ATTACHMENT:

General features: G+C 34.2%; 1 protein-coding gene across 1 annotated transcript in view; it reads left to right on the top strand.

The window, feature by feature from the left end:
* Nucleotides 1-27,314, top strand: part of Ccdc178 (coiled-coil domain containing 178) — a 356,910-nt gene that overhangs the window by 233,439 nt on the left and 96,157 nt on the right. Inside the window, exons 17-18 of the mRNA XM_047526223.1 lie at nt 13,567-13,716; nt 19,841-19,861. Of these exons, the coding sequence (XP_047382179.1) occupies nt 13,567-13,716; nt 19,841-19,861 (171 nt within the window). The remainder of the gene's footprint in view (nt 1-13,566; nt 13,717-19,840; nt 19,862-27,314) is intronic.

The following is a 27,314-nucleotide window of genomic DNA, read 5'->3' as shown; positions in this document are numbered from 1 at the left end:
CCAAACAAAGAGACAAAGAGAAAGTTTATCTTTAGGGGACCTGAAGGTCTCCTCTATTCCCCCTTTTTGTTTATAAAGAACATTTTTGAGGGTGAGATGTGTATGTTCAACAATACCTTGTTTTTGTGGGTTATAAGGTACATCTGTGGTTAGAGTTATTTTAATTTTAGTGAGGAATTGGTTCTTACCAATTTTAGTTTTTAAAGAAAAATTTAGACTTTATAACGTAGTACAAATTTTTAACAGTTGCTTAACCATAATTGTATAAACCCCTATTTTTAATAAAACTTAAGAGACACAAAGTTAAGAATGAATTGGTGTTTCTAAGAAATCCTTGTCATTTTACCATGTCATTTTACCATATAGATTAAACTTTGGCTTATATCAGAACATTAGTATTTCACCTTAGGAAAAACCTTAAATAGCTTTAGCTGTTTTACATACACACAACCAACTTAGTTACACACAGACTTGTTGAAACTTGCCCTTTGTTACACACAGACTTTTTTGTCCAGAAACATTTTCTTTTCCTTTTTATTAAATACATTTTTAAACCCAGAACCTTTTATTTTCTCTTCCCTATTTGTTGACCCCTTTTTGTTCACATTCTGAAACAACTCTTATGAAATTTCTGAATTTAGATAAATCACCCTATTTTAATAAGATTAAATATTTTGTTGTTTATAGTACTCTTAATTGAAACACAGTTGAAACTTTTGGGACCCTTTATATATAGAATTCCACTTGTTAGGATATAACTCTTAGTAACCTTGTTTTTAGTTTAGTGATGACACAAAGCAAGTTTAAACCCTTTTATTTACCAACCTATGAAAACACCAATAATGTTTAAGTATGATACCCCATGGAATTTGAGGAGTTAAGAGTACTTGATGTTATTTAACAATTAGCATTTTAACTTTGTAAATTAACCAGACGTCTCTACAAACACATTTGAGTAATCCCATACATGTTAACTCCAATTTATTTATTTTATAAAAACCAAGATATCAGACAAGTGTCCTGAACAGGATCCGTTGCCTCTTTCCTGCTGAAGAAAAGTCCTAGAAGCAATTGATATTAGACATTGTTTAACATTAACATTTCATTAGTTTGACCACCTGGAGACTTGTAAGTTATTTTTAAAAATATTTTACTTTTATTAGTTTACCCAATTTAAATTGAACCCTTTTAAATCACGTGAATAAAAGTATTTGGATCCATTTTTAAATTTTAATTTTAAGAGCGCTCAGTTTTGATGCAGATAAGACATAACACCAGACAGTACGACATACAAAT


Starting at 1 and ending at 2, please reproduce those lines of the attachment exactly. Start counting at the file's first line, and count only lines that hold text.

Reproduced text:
General features: G+C 34.2%; 1 protein-coding gene across 1 annotated transcript in view; it reads left to right on the top strand.

The window, feature by feature from the left end: